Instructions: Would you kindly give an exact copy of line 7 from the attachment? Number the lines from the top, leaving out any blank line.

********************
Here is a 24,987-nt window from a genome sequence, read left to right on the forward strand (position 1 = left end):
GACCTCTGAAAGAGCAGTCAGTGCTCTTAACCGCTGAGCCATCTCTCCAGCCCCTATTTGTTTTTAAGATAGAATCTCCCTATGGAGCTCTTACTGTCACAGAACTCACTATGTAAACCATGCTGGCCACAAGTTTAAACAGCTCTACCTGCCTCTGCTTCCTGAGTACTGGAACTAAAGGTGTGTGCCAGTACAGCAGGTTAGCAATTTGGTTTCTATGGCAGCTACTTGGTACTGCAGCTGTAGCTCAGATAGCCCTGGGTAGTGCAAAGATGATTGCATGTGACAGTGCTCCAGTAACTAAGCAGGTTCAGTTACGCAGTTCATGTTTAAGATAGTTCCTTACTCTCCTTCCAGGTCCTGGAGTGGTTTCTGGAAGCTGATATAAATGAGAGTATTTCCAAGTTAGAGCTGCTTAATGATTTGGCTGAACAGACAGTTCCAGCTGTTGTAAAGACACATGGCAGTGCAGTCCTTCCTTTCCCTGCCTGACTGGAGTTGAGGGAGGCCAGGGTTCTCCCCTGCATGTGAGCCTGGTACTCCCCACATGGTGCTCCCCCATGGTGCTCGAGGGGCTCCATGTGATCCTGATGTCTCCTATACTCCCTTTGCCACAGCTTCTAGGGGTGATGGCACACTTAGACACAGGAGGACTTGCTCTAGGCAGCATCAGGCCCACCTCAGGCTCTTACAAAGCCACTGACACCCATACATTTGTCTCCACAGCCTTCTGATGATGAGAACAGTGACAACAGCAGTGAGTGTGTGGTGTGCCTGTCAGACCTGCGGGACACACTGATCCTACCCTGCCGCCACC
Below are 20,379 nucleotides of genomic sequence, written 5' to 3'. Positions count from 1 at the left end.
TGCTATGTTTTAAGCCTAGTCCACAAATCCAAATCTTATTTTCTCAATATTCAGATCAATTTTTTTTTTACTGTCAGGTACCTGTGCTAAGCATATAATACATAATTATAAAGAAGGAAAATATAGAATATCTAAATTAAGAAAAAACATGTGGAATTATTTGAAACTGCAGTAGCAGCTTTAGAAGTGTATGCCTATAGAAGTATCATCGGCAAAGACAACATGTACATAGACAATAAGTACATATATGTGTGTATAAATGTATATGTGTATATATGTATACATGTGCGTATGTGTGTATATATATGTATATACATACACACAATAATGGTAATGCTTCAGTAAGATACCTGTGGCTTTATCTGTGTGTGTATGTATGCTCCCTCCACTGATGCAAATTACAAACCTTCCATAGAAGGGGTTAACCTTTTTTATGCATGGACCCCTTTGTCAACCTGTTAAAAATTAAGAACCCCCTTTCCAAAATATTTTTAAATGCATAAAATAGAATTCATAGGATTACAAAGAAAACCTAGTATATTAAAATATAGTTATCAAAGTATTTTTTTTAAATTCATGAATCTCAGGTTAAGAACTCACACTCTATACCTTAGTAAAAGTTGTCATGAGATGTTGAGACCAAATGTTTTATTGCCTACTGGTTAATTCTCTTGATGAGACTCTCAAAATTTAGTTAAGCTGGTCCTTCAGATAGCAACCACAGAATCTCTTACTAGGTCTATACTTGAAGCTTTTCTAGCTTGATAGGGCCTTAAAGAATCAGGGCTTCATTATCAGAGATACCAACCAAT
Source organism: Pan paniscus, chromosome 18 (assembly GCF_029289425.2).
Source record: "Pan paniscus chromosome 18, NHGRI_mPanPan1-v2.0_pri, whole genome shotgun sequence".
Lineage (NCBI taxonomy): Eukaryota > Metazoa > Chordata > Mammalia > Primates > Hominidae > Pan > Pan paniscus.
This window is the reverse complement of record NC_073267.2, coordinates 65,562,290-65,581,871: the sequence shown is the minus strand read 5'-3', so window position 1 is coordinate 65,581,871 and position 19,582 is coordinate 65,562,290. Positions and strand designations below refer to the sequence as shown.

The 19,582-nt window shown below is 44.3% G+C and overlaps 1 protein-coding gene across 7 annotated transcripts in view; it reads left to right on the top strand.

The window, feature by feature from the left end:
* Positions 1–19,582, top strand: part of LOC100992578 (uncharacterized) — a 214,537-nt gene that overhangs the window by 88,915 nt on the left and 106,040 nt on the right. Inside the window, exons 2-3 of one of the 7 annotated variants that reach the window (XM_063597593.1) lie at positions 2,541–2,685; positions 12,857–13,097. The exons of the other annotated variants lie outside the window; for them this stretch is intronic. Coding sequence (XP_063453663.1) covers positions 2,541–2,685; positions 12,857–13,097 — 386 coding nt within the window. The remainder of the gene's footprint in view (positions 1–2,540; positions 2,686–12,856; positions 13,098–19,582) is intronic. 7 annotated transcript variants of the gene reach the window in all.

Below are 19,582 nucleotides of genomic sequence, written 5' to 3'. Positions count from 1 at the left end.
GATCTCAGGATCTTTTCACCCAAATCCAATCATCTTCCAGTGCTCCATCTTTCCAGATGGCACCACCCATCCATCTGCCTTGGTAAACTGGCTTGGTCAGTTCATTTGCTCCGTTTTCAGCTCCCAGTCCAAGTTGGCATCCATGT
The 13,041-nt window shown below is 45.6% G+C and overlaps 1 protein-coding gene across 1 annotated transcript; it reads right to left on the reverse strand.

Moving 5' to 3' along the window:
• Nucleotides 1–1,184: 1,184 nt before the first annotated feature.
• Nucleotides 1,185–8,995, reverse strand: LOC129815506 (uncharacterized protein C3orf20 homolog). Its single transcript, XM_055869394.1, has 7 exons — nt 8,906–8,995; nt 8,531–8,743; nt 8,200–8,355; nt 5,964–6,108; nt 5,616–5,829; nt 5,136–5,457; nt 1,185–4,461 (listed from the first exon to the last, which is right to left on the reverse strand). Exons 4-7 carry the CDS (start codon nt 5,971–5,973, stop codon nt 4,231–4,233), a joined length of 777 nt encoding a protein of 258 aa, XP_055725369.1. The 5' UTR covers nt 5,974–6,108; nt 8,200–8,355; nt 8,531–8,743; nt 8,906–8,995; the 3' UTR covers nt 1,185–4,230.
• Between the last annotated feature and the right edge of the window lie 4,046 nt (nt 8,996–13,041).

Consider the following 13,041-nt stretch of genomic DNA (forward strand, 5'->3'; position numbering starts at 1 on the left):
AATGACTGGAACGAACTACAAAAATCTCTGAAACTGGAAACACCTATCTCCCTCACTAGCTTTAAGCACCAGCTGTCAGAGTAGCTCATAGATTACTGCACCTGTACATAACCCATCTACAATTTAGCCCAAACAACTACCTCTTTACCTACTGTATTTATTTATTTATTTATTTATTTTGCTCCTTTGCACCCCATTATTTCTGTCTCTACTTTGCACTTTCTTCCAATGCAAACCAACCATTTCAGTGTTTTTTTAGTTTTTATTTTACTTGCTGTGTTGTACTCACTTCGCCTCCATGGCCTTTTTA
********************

Lineage (NCBI taxonomy): Eukaryota > Metazoa > Chordata > Mammalia > Primates > Hominidae > Pan > Pan paniscus.